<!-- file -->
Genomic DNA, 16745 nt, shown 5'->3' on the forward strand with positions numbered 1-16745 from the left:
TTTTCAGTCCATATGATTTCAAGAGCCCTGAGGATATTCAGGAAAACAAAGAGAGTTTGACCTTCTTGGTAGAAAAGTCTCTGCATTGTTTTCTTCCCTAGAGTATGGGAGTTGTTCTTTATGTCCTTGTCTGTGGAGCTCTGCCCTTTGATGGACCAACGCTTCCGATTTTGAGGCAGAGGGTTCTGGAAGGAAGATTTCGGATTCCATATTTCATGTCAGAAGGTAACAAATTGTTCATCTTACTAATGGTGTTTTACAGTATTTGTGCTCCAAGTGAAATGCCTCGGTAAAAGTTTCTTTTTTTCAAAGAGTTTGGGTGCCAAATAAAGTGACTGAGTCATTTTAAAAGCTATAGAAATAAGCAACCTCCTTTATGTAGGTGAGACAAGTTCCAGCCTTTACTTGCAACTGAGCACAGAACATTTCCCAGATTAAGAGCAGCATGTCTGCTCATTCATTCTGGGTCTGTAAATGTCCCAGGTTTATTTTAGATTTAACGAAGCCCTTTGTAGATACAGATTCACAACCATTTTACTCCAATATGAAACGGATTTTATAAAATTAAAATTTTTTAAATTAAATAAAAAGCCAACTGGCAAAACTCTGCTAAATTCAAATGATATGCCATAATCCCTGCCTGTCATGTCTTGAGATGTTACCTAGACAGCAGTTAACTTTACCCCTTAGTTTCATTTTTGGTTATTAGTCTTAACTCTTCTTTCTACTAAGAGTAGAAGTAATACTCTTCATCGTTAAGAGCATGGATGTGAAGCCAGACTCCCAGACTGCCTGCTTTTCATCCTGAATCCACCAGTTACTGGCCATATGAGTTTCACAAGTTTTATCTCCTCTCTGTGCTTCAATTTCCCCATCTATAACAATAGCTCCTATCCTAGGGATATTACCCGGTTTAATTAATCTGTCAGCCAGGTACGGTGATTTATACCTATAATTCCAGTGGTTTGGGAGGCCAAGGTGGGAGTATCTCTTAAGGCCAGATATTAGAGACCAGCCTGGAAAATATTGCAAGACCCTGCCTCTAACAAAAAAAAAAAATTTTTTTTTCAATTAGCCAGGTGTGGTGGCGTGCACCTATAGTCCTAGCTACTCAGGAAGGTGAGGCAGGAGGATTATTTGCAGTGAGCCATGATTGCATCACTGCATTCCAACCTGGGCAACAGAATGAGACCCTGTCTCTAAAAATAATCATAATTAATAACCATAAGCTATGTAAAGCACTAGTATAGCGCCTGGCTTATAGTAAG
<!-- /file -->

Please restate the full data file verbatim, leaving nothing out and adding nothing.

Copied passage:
Genomic DNA, 16745 nt, shown 5'->3' on the forward strand with positions numbered 1-16745 from the left:
TTTTCAGTCCATATGATTTCAAGAGCCCTGAGGATATTCAGGAAAACAAAGAGAGTTTGACCTTCTTGGTAGAAAAGTCTCTGCATTGTTTTCTTCCCTAGAGTATGGGAGTTGTTCTTTATGTCCTTGTCTGTGGAGCTCTGCCCTTTGATGGACCAACGCTTCCGATTTTGAGGCAGAGGGTTCTGGAAGGAAGATTTCGGATTCCATATTTCATGTCAGAAGGTAACAAATTGTTCATCTTACTAATGGTGTTTTACAGTATTTGTGCTCCAAGTGAAATGCCTCGGTAAAAGTTTCTTTTTTTCAAAGAGTTTGGGTGCCAAATAAAGTGACTGAGTCATTTTAAAAGCTATAGAAATAAGCAACCTCCTTTATGTAGGTGAGACAAGTTCCAGCCTTTACTTGCAACTGAGCACAGAACATTTCCCAGATTAAGAGCAGCATGTCTGCTCATTCATTCTGGGTCTGTAAATGTCCCAGGTTTATTTTAGATTTAACGAAGCCCTTTGTAGATACAGATTCACAACCATTTTACTCCAATATGAAACGGATTTTATAAAATTAAAATTTTTTAAATTAAATAAAAAGCCAACTGGCAAAACTCTGCTAAATTCAAATGATATGCCATAATCCCTGCCTGTCATGTCTTGAGATGTTACCTAGACAGCAGTTAACTTTACCCCTTAGTTTCATTTTTGGTTATTAGTCTTAACTCTTCTTTCTACTAAGAGTAGAAGTAATACTCTTCATCGTTAAGAGCATGGATGTGAAGCCAGACTCCCAGACTGCCTGCTTTTCATCCTGAATCCACCAGTTACTGGCCATATGAGTTTCACAAGTTTTATCTCCTCTCTGTGCTTCAATTTCCCCATCTATAACAATAGCTCCTATCCTAGGGATATTACCCGGTTTAATTAATCTGTCAGCCAGGTACGGTGATTTATACCTATAATTCCAGTGGTTTGGGAGGCCAAGGTGGGAGTATCTCTTAAGGCCAGATATTAGAGACCAGCCTGGAAAATATTGCAAGACCCTGCCTCTAACAAAAAAAAAAAATTTTTTTTTCAATTAGCCAGGTGTGGTGGCGTGCACCTATAGTCCTAGCTACTCAGGAAGGTGAGGCAGGAGGATTATTTGCAGTGAGCCATGATTGCATCACTGCATTCCAACCTGGGCAACAGAATGAGACCCTGTCTCTAAAAATAATCATAATTAATAACCATAAGCTATGTAAAGCACTAGTATAGCGCCTGGCTTATAGTAAG